Science as universal language

Science as universal language

Teens from Bergen County learn about STEM research in Israel

During a visit to Applied Materials in Rehovot, the group suits up for the clean room, where computer chips and the tools to work with them are manufactured and diagnosed.
During a visit to Applied Materials in Rehovot, the group suits up for the clean room, where computer chips and the tools to work with them are manufactured and diagnosed.

Bergen County Technical Schools’ Superintendent Howard Lerner joined 16 Bergen Academies students and three faculty members on a February 16-23 fact-finding and collaboration-building mission to Israel. The trip was based on the common educational language of STEM — science, technology, engineering, and mathematics.

The group visited hotbeds of innovation including the Weizmann Institute of Science, Technion-Israel Institute of Technology (often referred to as Israel’s MIT), and Google’s Tel Aviv campus, as well as high-tech company Applied Materials, an Air Force base, World ORT’s YOU-niversity afterschool innovation learning center, and high schools excelling in STEM. (They also saw more standard tourist sites — Jerusalem’s Old City, Rosh Hanikra, Ein Gedi, Masada, Tel Aviv-Jaffa, and a Druze village.

The trip was planned and sponsored by the Jewish Federation of Northern New Jersey.

Ethan Behling, the interim director of the federation’s Center for Israel Engagement, accompanied the group. He said it made perfect sense to connect administrators, educators, and STEM students from Bergen Academies with peers in Israel.

“We showed them Israel in a nonpolitical way, through an itinerary covering major sites and the high-tech sector,” Mr. Behling said on the last night of the trip. “The kids were so open-minded and curious; at every site they absorbed all the nuances and saw the ambition and growth of Israel’s high-tech sector and its relevance to the global economy.”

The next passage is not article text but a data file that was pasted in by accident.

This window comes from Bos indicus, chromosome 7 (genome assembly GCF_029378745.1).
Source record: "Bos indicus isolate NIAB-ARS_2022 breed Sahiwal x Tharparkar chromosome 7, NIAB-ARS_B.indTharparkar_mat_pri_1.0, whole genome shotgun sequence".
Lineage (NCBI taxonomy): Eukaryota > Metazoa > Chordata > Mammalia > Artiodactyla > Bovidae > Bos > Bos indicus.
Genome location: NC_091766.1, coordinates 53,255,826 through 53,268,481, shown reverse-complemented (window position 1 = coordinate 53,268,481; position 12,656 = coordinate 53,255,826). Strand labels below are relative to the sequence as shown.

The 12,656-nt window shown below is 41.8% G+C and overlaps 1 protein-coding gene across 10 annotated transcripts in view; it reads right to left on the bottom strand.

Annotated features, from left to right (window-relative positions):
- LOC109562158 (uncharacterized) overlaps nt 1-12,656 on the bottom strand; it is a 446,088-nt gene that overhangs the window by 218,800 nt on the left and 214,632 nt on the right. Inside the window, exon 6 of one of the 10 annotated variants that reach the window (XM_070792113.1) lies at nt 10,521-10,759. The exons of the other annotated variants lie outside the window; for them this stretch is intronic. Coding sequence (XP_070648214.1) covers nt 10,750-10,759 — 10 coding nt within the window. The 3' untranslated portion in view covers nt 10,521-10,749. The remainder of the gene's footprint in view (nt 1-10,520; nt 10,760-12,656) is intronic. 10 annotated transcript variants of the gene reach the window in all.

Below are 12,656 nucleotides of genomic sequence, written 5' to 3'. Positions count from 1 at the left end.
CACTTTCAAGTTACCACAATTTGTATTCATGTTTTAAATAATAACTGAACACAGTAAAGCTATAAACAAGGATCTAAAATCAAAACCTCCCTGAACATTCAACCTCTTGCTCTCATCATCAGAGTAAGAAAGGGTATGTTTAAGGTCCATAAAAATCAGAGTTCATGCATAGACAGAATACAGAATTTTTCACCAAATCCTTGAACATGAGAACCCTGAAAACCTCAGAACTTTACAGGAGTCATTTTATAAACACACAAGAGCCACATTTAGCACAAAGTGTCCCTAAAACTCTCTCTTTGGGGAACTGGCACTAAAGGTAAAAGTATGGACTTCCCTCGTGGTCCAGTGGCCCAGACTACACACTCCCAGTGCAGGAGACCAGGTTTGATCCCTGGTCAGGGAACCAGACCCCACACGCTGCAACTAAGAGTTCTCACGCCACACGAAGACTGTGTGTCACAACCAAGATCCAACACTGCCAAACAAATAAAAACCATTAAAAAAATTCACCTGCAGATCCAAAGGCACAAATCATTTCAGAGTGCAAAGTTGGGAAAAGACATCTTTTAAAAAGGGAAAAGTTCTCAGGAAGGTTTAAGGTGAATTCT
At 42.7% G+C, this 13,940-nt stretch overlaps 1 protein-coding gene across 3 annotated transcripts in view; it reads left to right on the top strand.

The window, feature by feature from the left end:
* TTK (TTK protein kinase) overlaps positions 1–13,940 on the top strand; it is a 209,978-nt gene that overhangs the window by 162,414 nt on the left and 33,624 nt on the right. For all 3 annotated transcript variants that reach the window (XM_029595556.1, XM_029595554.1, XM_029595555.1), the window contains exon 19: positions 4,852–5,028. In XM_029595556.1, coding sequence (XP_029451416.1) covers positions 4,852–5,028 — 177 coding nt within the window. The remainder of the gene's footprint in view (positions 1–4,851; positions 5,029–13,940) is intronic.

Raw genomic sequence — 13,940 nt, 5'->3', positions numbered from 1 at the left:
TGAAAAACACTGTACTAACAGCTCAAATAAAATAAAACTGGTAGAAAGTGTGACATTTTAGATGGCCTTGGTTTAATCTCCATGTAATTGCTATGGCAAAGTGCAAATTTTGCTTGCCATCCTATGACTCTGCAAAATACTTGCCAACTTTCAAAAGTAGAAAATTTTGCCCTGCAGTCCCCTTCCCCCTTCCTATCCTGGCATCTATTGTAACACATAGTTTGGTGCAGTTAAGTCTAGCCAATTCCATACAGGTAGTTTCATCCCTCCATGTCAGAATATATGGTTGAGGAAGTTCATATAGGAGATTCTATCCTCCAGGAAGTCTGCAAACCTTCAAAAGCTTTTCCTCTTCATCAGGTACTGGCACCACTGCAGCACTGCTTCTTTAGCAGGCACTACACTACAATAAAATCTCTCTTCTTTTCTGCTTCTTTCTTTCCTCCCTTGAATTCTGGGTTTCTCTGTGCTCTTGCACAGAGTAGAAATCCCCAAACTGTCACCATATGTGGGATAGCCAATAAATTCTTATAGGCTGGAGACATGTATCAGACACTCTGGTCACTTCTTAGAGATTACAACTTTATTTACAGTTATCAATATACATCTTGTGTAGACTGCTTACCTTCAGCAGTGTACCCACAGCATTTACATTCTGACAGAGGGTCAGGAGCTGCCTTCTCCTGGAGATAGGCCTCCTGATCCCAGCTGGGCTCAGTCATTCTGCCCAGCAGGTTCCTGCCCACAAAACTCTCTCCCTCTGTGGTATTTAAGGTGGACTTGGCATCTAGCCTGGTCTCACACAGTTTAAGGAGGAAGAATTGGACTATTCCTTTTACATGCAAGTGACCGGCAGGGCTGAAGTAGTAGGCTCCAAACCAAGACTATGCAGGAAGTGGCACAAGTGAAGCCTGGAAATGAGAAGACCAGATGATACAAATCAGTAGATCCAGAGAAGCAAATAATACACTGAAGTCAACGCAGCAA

Mark Tronicke, coordinator for global education for Bergen County Academies — a seven-division public magnet high school in Hackensack — explained that the academies already have built sister-school relationships in countries such as Japan, China, Hong Kong, Singapore, Argentina, Greece, and England, encompassing visits and common curriculum themes.

At the suggestion of the JFNNJ, two Bergen Academies teachers went on a professional development excursion to Israel last year “to examine the technology and entrepreneurial spirit of Israel.” They returned eager to establish a relationship with the award-winning Shechakim High School for Excellence and Leadership in Nahariya, the federation’s Partnership2Gether (P2G) city in northern Israel. In September, nine Shechakim students — all of them from the school’s corps of Air Force cadets — visited Bergen Academies and other Bergen County schools and shuls on a trip arranged by the Center for Israel Engagement.

Getting reacquainted with teens from Nahariya and meeting others in Tel Aviv was a highlight for Michelle Lee of Old Tappan, 16, a Bergen Academies junior in the school’s engineering track.

The students mug for the camera at the Tel Aviv headquarters of Waze, the GPS giant.
The students mug for the camera at the Tel Aviv headquarters of Waze, the GPS giant.

“Initially my interest in coming here was to share my research project in wireless radiation detection with students in Israel,” she said. “I even met a student in Tel Aviv with similar interests and projects — someone literally halfway across the world learning the same things as me — and we plan on doing collaborations in the future.”

Describing Israel as “beautifully complex,” Ms. Lee said that her “initial spark of interest was totally trumped by all I learned on this trip. One of the most breathtaking sights was on top of Masada. It gave me a new perspective on how diverse and beautiful Israel is. Prior to this trip I’d only seen not necessarily the most positive images of Israel on the news and social media.”

Susan Penn, chair of JFNNJ’s Partnership2Gether, said that she and her committee have coordinated many delegations of young leaders, medical professionals, artists, educators, first responders, attorneys, businesswomen, and other professional groups to Nahariya in order to forge ties between the two communities.

“I am especially excited about this exchange because it is the partnership’s largest educational delegation to date and our first collaboration with non-Jewish as well as Jewish students and teachers, and because it is focused solely on high-tech education,” she said.